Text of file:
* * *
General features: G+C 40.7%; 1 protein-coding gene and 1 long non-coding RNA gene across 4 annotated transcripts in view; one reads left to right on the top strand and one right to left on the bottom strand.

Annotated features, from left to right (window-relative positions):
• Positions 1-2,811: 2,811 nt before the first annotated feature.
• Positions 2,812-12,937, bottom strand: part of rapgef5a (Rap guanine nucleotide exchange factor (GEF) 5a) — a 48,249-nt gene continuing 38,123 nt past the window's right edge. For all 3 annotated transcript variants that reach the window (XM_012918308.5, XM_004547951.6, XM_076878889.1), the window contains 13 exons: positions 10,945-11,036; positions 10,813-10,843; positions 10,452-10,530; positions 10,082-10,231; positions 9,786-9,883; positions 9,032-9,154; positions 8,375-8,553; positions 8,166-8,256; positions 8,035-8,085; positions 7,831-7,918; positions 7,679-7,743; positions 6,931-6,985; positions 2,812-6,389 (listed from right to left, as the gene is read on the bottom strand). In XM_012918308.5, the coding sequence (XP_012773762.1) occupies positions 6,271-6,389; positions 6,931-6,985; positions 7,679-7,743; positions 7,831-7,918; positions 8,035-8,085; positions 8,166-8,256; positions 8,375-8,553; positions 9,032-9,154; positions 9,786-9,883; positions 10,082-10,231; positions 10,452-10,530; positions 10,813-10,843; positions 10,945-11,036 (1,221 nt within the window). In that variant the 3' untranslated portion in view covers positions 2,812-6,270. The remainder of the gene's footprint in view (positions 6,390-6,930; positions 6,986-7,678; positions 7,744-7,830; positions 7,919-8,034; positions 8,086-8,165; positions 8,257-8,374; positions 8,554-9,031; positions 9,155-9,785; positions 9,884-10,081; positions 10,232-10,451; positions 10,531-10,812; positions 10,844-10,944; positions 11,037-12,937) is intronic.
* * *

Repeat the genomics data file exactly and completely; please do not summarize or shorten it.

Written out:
General features: G+C 40.7%; 1 protein-coding gene and 1 long non-coding RNA gene across 4 annotated transcripts in view; one reads left to right on the top strand and one right to left on the bottom strand.

Annotated features, from left to right (window-relative positions):
• Positions 1-2,811: 2,811 nt before the first annotated feature.
• Positions 2,812-12,937, bottom strand: part of rapgef5a (Rap guanine nucleotide exchange factor (GEF) 5a) — a 48,249-nt gene continuing 38,123 nt past the window's right edge. For all 3 annotated transcript variants that reach the window (XM_012918308.5, XM_004547951.6, XM_076878889.1), the window contains 13 exons: positions 10,945-11,036; positions 10,813-10,843; positions 10,452-10,530; positions 10,082-10,231; positions 9,786-9,883; positions 9,032-9,154; positions 8,375-8,553; positions 8,166-8,256; positions 8,035-8,085; positions 7,831-7,918; positions 7,679-7,743; positions 6,931-6,985; positions 2,812-6,389 (listed from right to left, as the gene is read on the bottom strand). In XM_012918308.5, the coding sequence (XP_012773762.1) occupies positions 6,271-6,389; positions 6,931-6,985; positions 7,679-7,743; positions 7,831-7,918; positions 8,035-8,085; positions 8,166-8,256; positions 8,375-8,553; positions 9,032-9,154; positions 9,786-9,883; positions 10,082-10,231; positions 10,452-10,530; positions 10,813-10,843; positions 10,945-11,036 (1,221 nt within the window). In that variant the 3' untranslated portion in view covers positions 2,812-6,270. The remainder of the gene's footprint in view (positions 6,390-6,930; positions 6,986-7,678; positions 7,744-7,830; positions 7,919-8,034; positions 8,086-8,165; positions 8,257-8,374; positions 8,554-9,031; positions 9,155-9,785; positions 9,884-10,081; positions 10,232-10,451; positions 10,531-10,812; positions 10,844-10,944; positions 11,037-12,937) is intronic.